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Nicolas Frizzarin for This is Angular

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What'new in Angular 18


Wednesday May 22, 2024, the Angular core team releases a new version of Angular: version 18.

This version not only stabilizes the latest APIs, but also introduces a number of new features designed to simplify use of the framework and improve the developer experience.

What are these new features? Read on to find out.

New Control flow syntax is now stable

When the latest version of Angular was released, a new way of managing the flow of a view was introduced. As a reminder, this new control flow is directly integrated into the Angular template compiler, making the following structural directives optional:

  • ngIf
  • ngFor
  • ngSwitch / ngSwitchCase
<!-- old way -->
<div *ngIf="user">{{ }}</div>

<!-- new way -->
@if(user) {
  <div>{{ }}</div>
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This new API is now stable, and we recommend using this new syntax.

If you'd like to migrate your application to this new control flow, a schematics is available.

ng g @angular/core:control-flow
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Also, the new @for syntax, which replaces the ngFor directive, obliges us to use the track option to optimize the rendering of our lists and avoid their total recreation during a change.

Two new warnings have been added in development mode:

  • a warning if the tracking key is duplicated. This warning is raised if the chosen key value is not unique in your collection.

  • a warning if the tracking key is the entire item and the choice of this key results in the destruction and recreation of the entire list. This warning will appear if the operation is considered too costly (but the bar is low).

Defer syntax is now stable

The @defer syntax, also introduced in the latest version of Angular, lets you define a block to be lazyloaded when a condition is met. Of course, any third-party directive, pipe or library used in this block will also be lazyloaded.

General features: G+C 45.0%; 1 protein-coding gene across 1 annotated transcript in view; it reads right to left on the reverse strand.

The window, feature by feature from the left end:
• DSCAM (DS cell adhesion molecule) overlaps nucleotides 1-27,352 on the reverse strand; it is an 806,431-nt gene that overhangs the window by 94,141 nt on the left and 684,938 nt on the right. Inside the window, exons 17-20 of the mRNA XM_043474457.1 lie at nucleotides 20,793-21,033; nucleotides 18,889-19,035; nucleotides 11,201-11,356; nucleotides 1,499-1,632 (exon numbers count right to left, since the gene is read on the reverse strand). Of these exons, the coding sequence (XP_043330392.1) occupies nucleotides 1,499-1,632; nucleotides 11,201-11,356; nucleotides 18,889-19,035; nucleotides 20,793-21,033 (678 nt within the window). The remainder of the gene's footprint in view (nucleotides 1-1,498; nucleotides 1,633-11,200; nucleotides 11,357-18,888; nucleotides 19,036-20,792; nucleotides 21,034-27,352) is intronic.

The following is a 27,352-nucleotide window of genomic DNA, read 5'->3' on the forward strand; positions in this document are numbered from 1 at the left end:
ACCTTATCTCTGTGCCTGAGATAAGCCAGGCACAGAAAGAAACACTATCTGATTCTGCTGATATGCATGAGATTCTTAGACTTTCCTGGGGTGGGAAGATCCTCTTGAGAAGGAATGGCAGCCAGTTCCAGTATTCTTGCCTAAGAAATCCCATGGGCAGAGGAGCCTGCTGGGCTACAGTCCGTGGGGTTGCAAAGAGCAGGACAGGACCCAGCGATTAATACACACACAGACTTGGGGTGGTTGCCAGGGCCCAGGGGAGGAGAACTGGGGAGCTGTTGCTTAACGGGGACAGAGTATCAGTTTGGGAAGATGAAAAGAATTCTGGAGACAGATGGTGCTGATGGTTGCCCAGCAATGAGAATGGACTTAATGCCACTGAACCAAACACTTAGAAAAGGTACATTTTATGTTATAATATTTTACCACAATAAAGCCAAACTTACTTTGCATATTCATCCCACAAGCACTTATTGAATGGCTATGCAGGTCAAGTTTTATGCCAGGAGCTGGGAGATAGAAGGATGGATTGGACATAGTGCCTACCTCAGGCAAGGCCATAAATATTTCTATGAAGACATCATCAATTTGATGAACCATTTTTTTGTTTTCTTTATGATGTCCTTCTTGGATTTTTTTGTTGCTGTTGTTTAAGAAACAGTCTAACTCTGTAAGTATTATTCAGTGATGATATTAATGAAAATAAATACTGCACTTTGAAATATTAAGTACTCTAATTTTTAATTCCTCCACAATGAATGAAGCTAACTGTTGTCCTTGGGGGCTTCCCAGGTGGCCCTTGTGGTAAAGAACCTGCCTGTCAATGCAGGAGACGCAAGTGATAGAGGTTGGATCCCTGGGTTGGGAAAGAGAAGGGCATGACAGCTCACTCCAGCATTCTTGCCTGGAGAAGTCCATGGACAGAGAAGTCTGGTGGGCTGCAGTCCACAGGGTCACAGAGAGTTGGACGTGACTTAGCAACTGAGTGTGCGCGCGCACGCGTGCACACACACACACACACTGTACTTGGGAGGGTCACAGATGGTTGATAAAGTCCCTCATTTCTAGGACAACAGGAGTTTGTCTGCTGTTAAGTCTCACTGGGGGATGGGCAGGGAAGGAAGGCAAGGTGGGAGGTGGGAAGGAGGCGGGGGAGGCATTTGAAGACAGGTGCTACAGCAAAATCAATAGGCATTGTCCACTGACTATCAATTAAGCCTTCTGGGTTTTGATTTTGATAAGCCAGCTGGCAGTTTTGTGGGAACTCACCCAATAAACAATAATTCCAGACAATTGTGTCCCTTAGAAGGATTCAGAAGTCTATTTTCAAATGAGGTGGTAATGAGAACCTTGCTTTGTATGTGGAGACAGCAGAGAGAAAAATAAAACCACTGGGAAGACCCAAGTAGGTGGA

Here's an example of its use

@defer(when === 'Angular') {
  <app-angular-details />
}@placeholder {
  <div>displayed until is not equal to Angular</div>
}@loading(after: 100ms; minimum 1s) {
  <app-loader />
}@error {
  <app-error />
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As a reminder,

  • the @placeholder block will be displayed as long as the @defer block condition is not met
  • the @loading block will be displayed when the browser downloads the content of the @defer block; in our case, the block loading will be displayed if the download takes more than 100ms, and will be displayed for a minimum duration of 1 second.
  • the @error block will be displayed if an error occurs while downloading the @defer block

What will happen to Zone js

Angular 18 introduces a new way of triggering a detection change. Previously, and not surprisingly, the detection change was handled entirely by Zone Js. Now, the detection change is triggered directly by the framework itself.

To make this feasible, a new change detection scheduler has been added to the framework (ChangeDetectionScheduler) and this scheduler will be used internally to raise a change detection. This new scheduler is no longer based on Zone Js and is used by default with Angular version 18.

This new scheduler will raise a detection change if

  • a template or host listener event is triggered
  • a view is attached or deleted
  • an async pipe receives a new value
  • the markForCheck function is called
  • the value of a signal changes etc.

Small culture moment: this detection change is due to the call to the ApplicationRef.tick function internally.

As I mentioned above, since version 18 Angular has been based on this new scheduler, so when you migrate your application, nothing should break in the sense that Angular will potentially be notified of a detection change by Zone Js and/or this new scheduler.

However, to return to the pre-Angular 18 behavior, you can use the provideZoneChangeDetection function with the ignoreChangesOutsideZone setter option set to true.

bootstrapApplication(AppComponent, {
  providers: [
    provideZoneChangeDetection({ ignoreChangesOutsideZone: true })
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Also, if you wish to rely only on the new scheduler without depending on Zone Js, you can use the provideExperimentalZonelessChangeDetection function.

bootstrapApplication(AppComponent, {
  providers: [
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By implementing the provideExperimentalZonelessChangeDetection function, Angular is no longer dependent on Zone Js, which makes it possible to